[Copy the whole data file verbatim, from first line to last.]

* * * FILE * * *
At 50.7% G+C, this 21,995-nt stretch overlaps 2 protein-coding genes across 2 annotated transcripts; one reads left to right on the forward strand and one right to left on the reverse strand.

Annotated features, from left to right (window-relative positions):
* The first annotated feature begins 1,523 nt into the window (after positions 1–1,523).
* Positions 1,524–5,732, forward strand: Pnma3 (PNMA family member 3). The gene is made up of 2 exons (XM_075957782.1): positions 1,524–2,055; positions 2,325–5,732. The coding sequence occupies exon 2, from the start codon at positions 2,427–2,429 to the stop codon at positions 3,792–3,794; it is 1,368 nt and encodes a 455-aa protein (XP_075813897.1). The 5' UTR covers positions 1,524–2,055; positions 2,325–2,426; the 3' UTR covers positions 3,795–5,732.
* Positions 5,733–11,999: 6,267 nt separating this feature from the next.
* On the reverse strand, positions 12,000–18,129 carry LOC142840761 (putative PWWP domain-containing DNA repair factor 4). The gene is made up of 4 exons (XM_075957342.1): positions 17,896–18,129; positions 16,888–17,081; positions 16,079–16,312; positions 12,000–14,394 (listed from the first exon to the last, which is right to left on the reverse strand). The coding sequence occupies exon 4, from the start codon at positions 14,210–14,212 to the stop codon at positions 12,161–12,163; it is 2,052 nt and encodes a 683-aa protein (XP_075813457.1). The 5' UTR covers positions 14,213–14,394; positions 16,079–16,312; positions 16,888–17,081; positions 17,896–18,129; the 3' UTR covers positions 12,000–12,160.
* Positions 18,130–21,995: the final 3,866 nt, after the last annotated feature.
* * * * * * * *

At 50.7% G+C, this 21,995-nt stretch overlaps 2 protein-coding genes across 2 annotated transcripts; one reads left to right on the forward strand and one right to left on the reverse strand.

Annotated features, from left to right (window-relative positions):
* The first annotated feature begins 1,523 nt into the window (after positions 1–1,523).
* Positions 1,524–5,732, forward strand: Pnma3 (PNMA family member 3). The gene is made up of 2 exons (XM_075957782.1): positions 1,524–2,055; positions 2,325–5,732. The coding sequence occupies exon 2, from the start codon at positions 2,427–2,429 to the stop codon at positions 3,792–3,794; it is 1,368 nt and encodes a 455-aa protein (XP_075813897.1). The 5' UTR covers positions 1,524–2,055; positions 2,325–2,426; the 3' UTR covers positions 3,795–5,732.
* Positions 5,733–11,999: 6,267 nt separating this feature from the next.
* On the reverse strand, positions 12,000–18,129 carry LOC142840761 (putative PWWP domain-containing DNA repair factor 4). The gene is made up of 4 exons (XM_075957342.1): positions 17,896–18,129; positions 16,888–17,081; positions 16,079–16,312; positions 12,000–14,394 (listed from the first exon to the last, which is right to left on the reverse strand). The coding sequence occupies exon 4, from the start codon at positions 14,210–14,212 to the stop codon at positions 12,161–12,163; it is 2,052 nt and encodes a 683-aa protein (XP_075813457.1). The 5' UTR covers positions 14,213–14,394; positions 16,079–16,312; positions 16,888–17,081; positions 17,896–18,129; the 3' UTR covers positions 12,000–12,160.
* Positions 18,130–21,995: the final 3,866 nt, after the last annotated feature.